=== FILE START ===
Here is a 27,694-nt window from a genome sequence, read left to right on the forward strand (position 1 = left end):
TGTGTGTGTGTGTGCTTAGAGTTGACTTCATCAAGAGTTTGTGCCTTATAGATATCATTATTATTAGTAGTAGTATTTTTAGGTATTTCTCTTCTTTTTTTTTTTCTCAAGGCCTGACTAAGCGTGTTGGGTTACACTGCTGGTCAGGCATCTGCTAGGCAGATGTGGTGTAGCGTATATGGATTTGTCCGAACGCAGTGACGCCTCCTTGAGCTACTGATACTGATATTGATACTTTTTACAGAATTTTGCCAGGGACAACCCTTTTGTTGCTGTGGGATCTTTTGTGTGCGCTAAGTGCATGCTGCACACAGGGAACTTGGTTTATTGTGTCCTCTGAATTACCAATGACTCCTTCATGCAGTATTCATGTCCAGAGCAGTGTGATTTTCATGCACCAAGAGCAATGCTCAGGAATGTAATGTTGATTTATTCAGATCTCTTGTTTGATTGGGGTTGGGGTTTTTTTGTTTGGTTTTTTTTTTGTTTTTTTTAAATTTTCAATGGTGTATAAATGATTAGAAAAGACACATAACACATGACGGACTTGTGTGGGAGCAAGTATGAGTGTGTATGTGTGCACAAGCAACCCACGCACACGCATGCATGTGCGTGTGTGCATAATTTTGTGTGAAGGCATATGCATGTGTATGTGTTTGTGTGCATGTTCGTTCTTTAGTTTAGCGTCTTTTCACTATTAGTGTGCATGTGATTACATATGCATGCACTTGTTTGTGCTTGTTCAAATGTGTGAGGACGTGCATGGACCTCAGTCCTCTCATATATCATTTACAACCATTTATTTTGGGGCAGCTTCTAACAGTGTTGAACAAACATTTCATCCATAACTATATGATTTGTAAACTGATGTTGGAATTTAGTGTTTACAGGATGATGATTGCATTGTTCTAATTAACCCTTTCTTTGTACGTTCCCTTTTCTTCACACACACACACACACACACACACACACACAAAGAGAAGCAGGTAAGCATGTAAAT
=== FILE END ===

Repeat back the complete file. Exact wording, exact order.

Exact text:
Here is a 27,694-nt window from a genome sequence, read left to right on the forward strand (position 1 = left end):
TGTGTGTGTGTGTGCTTAGAGTTGACTTCATCAAGAGTTTGTGCCTTATAGATATCATTATTATTAGTAGTAGTATTTTTAGGTATTTCTCTTCTTTTTTTTTTTCTCAAGGCCTGACTAAGCGTGTTGGGTTACACTGCTGGTCAGGCATCTGCTAGGCAGATGTGGTGTAGCGTATATGGATTTGTCCGAACGCAGTGACGCCTCCTTGAGCTACTGATACTGATATTGATACTTTTTACAGAATTTTGCCAGGGACAACCCTTTTGTTGCTGTGGGATCTTTTGTGTGCGCTAAGTGCATGCTGCACACAGGGAACTTGGTTTATTGTGTCCTCTGAATTACCAATGACTCCTTCATGCAGTATTCATGTCCAGAGCAGTGTGATTTTCATGCACCAAGAGCAATGCTCAGGAATGTAATGTTGATTTATTCAGATCTCTTGTTTGATTGGGGTTGGGGTTTTTTTGTTTGGTTTTTTTTTTGTTTTTTTTAAATTTTCAATGGTGTATAAATGATTAGAAAAGACACATAACACATGACGGACTTGTGTGGGAGCAAGTATGAGTGTGTATGTGTGCACAAGCAACCCACGCACACGCATGCATGTGCGTGTGTGCATAATTTTGTGTGAAGGCATATGCATGTGTATGTGTTTGTGTGCATGTTCGTTCTTTAGTTTAGCGTCTTTTCACTATTAGTGTGCATGTGATTACATATGCATGCACTTGTTTGTGCTTGTTCAAATGTGTGAGGACGTGCATGGACCTCAGTCCTCTCATATATCATTTACAACCATTTATTTTGGGGCAGCTTCTAACAGTGTTGAACAAACATTTCATCCATAACTATATGATTTGTAAACTGATGTTGGAATTTAGTGTTTACAGGATGATGATTGCATTGTTCTAATTAACCCTTTCTTTGTACGTTCCCTTTTCTTCACACACACACACACACACACACACACACACAAAGAGAAGCAGGTAAGCATGTAAAT